Brazilian charter company grows with nation’s economy
Brazil’s largest executive charter company and maintenance provider has seen significant benefits from improvements in the Brazilian economy. Líder Aviação, which recently changed its name from Líder Taxi Aéreo, saw a significant improvement in its charter operations last year and has been enjoying a boom in aircraft sales in the early part of this year.
In the past year, the company’s executive charter operations have increased steadily, an improvement from 2003, when the company operated with significant levels of unused capacity. Líder has a fleet of 16 airplanes–three Hawker 800s, four Beechjet 400As, six Learjet 35/36s and three King Air C/F90s.
General manager Júnia Hermont said that despite the growing demand for charter, Líder does not expect to expand its fleet for another two to three years. The company is flying 2,400 hours per month on average (including offshore work). Operations for Líder and for other executive charter companies are expected to continue to expand this year and next, an election year in Brazil, which usually prompts a significant boost in demand for charter.
While aircraft sales last year were down slightly from 2003 levels, there has been a steady increase in demand for new aircraft this year. Last year the company sold 16 aircraft–seven new jets, four pre-owned jets, two new helicopters and three pre-owned helicopters. In the first quarter of this year it sold seven aircraft, including five King Airs. “Sales in early 2005 have surpassed all of our expectations,” said sales director Marcelo Araújo.
According to Araújo, the demand for new aircraft is coming from the export sector, particularly agriculture, which explains the demand for turboprops. “Outside the main cities, the quality of Brazilian runways declines significantly and people want to be sure that they can land anywhere,” he added. “You can’t sell a Rolls-Royce to someone who needs to drive on dirt roads.”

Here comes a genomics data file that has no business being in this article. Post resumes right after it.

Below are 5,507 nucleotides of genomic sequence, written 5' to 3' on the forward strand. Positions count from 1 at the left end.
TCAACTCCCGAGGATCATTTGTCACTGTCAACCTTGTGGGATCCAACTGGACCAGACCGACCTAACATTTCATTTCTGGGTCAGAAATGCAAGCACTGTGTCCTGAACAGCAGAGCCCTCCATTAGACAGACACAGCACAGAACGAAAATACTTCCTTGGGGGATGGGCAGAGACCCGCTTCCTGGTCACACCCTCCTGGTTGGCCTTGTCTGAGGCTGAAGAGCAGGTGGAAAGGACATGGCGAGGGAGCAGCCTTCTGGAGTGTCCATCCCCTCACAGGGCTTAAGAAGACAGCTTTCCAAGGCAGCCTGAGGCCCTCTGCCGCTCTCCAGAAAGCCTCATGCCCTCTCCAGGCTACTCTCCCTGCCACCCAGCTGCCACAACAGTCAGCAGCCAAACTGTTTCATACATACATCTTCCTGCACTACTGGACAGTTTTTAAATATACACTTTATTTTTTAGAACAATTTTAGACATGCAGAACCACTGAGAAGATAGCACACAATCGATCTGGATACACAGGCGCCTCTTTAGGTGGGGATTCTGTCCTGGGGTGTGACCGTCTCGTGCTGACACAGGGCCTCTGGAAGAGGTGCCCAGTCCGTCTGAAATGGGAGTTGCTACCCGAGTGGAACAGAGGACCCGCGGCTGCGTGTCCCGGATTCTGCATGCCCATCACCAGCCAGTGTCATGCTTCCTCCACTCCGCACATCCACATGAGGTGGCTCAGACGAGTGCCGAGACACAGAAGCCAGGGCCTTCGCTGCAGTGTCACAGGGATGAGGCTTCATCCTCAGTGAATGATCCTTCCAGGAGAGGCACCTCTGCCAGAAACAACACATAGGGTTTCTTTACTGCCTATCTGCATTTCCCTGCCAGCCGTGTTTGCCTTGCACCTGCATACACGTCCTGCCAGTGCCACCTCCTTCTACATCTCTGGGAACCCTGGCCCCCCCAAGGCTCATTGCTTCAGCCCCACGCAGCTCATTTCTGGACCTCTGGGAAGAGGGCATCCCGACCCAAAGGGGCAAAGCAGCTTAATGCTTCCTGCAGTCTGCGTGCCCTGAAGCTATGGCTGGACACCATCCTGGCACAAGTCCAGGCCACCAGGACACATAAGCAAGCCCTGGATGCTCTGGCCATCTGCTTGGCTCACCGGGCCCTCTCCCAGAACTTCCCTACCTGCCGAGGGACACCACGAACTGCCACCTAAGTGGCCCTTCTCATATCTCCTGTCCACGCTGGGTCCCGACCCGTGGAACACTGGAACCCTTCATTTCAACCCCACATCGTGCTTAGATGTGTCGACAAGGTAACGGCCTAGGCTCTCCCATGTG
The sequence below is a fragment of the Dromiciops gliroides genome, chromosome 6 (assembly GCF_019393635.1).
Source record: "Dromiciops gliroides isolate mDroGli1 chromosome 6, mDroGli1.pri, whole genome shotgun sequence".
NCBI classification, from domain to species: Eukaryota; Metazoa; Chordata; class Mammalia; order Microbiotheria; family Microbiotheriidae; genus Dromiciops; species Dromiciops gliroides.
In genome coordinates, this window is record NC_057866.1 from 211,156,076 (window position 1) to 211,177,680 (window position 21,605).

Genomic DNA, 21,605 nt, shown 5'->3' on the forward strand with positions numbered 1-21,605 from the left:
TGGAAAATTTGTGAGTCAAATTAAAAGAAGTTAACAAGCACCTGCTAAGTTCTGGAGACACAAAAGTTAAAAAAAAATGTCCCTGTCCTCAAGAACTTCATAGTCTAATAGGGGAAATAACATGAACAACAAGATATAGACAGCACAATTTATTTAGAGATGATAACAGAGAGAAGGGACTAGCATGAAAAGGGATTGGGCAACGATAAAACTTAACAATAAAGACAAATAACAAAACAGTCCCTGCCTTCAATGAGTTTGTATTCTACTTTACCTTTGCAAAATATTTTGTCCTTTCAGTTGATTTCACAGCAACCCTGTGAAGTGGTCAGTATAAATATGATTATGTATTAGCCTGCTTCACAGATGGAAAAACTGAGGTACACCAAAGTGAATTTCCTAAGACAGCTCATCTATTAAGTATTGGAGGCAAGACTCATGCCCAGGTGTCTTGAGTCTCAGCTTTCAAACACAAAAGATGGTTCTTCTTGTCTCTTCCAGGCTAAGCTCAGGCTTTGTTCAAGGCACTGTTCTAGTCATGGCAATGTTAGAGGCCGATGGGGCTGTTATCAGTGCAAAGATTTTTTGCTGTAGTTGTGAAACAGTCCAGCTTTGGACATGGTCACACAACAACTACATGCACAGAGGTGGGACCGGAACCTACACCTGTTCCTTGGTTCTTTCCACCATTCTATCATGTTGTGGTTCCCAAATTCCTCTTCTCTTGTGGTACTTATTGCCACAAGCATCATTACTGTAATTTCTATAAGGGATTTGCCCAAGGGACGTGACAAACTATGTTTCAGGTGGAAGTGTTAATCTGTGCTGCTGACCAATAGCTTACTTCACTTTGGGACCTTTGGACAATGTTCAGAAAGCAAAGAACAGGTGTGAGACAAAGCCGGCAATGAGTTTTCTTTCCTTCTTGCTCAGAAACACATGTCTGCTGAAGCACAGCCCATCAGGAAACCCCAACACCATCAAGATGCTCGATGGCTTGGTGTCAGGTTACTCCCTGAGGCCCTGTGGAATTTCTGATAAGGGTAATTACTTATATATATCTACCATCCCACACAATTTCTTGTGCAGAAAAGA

Líder is also experiencing rapid growth in its maintenance operations. Since signing with BBA in 2001, the company’s FBO subsidiary, Líder Signature, has grown at around 100 percent per year. In 2001, Líder Signature reported revenues of roughly $7.4 million; last year’s revenues totaled nearly $55.5 million.
Líder has roughly 60 percent of the market for aircraft and helicopter maintenance, according to company data. Earlier this year, the maintenance provider earned Raytheon’s “Gold Bar” status for service, the manufacturer’s highest standard for quality.
The company expects its maintenance operations to continue to increase this year, particularly with growing demand for the installation of reduced vertical separation minimums (RVSM) equipment. “RVSM has generated a good amount of business and is expected to continue to do so this year,” Hermont added.
The company’s partnership with Dallas Airmotive has also boosted maintenance operations. In the past two years Líder has sent more than 70 engines to Dallas for maintenance, adding $12 million to the company’s revenue.
In an effort to consolidate its FBO operations, Líder is investing in an expansion project at its Manaus FBO facility, located in the Amazon Basin. “Manaus is a perfect stop-off point for international passengers from North America who need to refuel and clear customs,” Hermont said. She added that the demand for FBO services in Manaus has been rising steadily. “The Manaus airport is international, which means that aircraft arriving from abroad can clear customs and fly to any destination in Brazil.” Improvements will include a new VIP lounge and an expansion of ground-handling facilities.
In addition, the company recently concluded investments in its Belém operation. Like Manaus, Belém is considered an ideal stop-off point for international travelers looking to refuel and clear customs.
Líder is also expanding its offshore operations. In addition to extensive investments in the airport in Macaé, the oil capital of Brazil, the company has also begun construction on installations in Vitória, Espirito Santo, which has a growing oil industry. Líder now has a fleet of 37 helicopters, including 10 new S-76C+s.
To acquire the new helicopters, Líder received $60 million in financing from the Export-Import Bank of the U.S. The company will use the new aircraft to fulfill a five-year service contract with Brazilian oil giant Petrobras and other customers to support offshore oil and gas exploration and operations.
Líder has also changed its management structure. Eduardo Vaz, formerly the company’s general manager, is now company president. Hermont, formerly responsible for the company’s airport services department, has taken over as general manager. The owner of Líder, José Afonso Assumpção, will be the president of the company’s newly created board of directors.